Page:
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Matthew 24:20

    Matthew 24:20 Translations

    King James Version (KJV)

    But pray ye that your flight be not in the winter, neither on the sabbath day:

    American King James Version (AKJV)

    But pray you that your flight be not in the winter, neither on the sabbath day:

    American Standard Version (ASV)

    And pray ye that your flight be not in the winter, neither on a sabbath:

    Basic English Translation (BBE)

    And say a prayer that your flight may not be in the winter, or on a Sabbath.

    Webster's Revision

    And pray ye that your flight be not in the winter, neither on a sabbath:

    World English Bible

    Pray that your flight will not be in the winter, nor on a Sabbath,

    English Revised Version (ERV)

    And pray ye that your flight be not in the winter, neither on a sabbath:

    Definitions for Matthew 24:20

    Sabbath - A rest; cessation from work.

    Clarke's Commentary on Matthew 24:20

    But pray ye that your flight be not in the winter - For the hardness of the season, the badness of the roads, the shortness of the days, and the length of the nights, will all be great impediments to your flight. Rabbi Tanchum observes, "that the favor of God was particularly manifested in the destruction of the first temple, in not obliging the Jews to go out in the winter, but in the summer." See the place in Lightfoot.

    Neither on the Sabbath-day - That you may not raise the indignation of the Jews by travelling on that day, and so suffer that death out of the city which you had endeavored to escape from within. Besides, on the Sabbath-days the Jews not only kept within doors, but the gates of all the cities and towns in every place were kept shut and barred; so that their flight should be on a Sabbath, they could not expect admission into any place of security in the land.

    Our Lord had ordered his followers to make their escape from Jerusalem when they should see it encompassed with armies; but how could this be done? God took care to provide amply for this. In the twelfth year of Nero, Cestius Gallus, the president of Syria, came against Jerusalem with a powerful army. He might, says Josephus, War, b. ii. c. 19, have assaulted and taken the city, and thereby put an end to the war; but without any just reason, and contrary to the expectation of all, he raised the siege and departed. Josephus remarks, that after Cestius Gallus had raised the siege, "many of the principal Jewish people, πολλοι των επιφανων Ιουδαιων, forsook the city, as men do a sinking ship." Vespasian was deputed in the room of Cestius Gallus, who, having subdued all the country, prepared to besiege Jerusalem, and invested it on every side. But the news of Nero's death, and soon after that of Galba, and the disturbances that followed, and the civil wars between Otho and Vitellius, held Vespasian and his son Titus in suspense. Thus the city was not actually besieged in form till after Vespasian was confirmed in the empire, and Titus was appointed to command the forces in Judea. It was in those incidental delays that the Christians, and indeed several others, provided for their own safety, by flight. In Luke 19:43, our Lord says of Jerusalem, Thine enemies shall cast a trench about thee, and compass thee round, and keep thee in on every side. Accordingly, Titus, having made several assaults without success, resolved to surround the city with a wall, which was, with incredible speed, completed in three days! The wall was thirty-nine furlongs in length, and was strengthened with thirteen forts at proper distances, so that all hope of safety was cut off; none could make his escape from the city, and no provisions could be brought into it. See Josephus, War, book v. c. 12.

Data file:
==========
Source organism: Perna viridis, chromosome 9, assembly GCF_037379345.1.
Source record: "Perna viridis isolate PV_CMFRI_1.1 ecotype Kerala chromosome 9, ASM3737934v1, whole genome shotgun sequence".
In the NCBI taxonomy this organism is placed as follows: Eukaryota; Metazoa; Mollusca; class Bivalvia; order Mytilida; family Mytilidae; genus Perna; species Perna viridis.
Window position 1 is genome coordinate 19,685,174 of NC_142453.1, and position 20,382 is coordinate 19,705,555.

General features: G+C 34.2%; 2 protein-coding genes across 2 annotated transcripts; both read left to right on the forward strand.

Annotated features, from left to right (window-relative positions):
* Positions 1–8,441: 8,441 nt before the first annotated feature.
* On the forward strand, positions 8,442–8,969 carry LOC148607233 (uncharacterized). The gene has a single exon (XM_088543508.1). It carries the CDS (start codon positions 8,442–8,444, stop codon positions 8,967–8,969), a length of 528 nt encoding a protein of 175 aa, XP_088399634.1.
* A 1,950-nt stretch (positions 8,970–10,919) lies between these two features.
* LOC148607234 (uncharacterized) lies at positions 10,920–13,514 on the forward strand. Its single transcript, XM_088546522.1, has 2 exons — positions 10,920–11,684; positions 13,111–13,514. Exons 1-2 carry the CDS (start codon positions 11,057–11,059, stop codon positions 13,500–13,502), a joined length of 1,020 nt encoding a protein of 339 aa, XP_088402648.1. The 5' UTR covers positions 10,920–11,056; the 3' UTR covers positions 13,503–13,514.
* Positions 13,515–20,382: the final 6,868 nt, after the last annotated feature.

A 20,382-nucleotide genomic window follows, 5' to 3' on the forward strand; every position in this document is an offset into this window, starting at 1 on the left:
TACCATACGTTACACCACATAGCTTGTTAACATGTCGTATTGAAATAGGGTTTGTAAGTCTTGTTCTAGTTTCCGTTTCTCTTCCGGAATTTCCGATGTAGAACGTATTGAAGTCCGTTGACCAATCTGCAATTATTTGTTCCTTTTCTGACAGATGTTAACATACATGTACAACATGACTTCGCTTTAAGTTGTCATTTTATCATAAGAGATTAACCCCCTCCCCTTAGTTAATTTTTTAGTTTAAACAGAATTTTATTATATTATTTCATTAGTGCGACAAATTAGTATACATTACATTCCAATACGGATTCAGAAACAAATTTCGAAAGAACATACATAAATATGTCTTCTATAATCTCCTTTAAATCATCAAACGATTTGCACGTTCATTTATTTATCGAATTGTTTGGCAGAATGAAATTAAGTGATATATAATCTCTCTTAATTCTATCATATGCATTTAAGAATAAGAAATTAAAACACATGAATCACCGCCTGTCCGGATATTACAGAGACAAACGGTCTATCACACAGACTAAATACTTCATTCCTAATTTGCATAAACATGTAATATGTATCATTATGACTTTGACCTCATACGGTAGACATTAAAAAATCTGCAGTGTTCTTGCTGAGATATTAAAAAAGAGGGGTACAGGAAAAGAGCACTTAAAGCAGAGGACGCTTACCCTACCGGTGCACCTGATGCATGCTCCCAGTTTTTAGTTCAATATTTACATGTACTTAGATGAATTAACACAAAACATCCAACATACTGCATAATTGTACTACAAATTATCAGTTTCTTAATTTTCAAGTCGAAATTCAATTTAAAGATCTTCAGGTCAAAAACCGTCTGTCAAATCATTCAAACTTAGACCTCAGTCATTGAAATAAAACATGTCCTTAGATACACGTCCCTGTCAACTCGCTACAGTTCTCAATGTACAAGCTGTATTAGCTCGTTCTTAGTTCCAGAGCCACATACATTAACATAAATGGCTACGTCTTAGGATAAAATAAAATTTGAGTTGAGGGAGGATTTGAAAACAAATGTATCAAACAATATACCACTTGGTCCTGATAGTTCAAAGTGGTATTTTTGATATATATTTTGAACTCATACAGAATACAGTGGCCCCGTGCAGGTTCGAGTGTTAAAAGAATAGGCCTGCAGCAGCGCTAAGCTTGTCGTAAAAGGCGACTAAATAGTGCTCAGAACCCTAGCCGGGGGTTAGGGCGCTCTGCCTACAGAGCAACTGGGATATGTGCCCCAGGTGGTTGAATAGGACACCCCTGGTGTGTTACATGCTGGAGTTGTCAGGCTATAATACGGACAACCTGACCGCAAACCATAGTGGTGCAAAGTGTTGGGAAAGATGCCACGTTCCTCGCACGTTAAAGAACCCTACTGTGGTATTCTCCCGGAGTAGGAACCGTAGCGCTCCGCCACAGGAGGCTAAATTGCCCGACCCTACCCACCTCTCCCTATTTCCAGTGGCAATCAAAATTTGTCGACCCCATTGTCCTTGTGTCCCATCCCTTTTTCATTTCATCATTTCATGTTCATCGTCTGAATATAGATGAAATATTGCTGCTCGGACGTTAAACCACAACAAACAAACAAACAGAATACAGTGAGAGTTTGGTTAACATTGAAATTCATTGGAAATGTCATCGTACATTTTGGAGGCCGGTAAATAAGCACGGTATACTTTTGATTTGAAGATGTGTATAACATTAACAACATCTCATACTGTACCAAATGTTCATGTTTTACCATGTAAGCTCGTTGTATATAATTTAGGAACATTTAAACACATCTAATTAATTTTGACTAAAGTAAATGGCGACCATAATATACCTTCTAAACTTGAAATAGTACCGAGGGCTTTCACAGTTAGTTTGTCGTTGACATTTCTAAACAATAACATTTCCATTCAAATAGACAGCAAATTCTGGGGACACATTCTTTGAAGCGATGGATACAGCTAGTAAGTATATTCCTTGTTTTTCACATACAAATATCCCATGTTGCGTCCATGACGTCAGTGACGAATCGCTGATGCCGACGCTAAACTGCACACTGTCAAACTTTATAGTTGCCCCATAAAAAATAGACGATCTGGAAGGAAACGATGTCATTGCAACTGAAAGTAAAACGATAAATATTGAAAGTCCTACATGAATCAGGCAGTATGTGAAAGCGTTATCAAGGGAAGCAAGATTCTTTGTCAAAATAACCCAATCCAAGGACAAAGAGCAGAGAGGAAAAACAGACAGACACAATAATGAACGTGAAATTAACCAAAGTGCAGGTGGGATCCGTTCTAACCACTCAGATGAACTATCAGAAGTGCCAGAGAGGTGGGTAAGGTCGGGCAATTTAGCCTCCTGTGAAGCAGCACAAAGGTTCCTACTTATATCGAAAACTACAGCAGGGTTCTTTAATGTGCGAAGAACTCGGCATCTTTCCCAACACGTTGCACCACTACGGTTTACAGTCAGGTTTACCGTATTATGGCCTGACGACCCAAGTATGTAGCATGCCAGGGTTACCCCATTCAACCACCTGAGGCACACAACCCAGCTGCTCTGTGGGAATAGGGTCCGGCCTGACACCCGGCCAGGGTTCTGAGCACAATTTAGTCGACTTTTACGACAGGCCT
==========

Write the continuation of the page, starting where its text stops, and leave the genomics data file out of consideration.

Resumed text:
Barnes' Notes on Matthew 24:20

    But pray ye ... - The destruction was certainly coming. It could not be prevented; yet it was right to pray for a mitigation of the circumstances, that it might be as mild as possible. So we know that calamity is before us; sickness, pain, bereavement, and death are in our path; yet, though we know that these things must come upon us, it is right to pray that they may come in as mild a manner as may be consistent with the will of God. We must die, but it is right to pray that the pains of our dying may be neither long nor severe.

    In the winter - On account of the cold, storms, etc. To be turned then from home, and compelled to take up an abode in caverns, would be a double calamity.

    Neither on the sabbath-day - Long journeys were prohibited by the law on the Sabbath, Exodus 16:29. The law of Moses did not mention the distance to which persons might go on the Sabbath, but most of the Jews maintained that it should not be more than 2000 cubits. Some supposed that it was 7 furlongs, or nearly a mile. This distance was allowed in order that they might go to their places of worship. Most of them held that it was not lawful to go further, under any circumstances of war or affliction. Jesus teaches his disciples to pray that their flight might not be on the Sabbath, because, if they should not go farther than a Sabbath-day's journey, they would not be beyond the reach of danger, and if they did, they would be exposed to the charge of violating the law. It should be added that it was almost impracticable to travel in Judea on that day, as the gates of the cities were usually closed, Nehemiah 13:19-22.

    Wesley's Notes on Matthew 24:20

    24:20 Pray ye that your flight be not in the winter - They did so; and their flight was in the spring. Neither on the Sabbath - Being on many accounts inconvenient; beside that many would have scrupled to travel far on that day. For the Jews thought it unlawful to walk above two thousand paces (two miles) on the Sabbath day.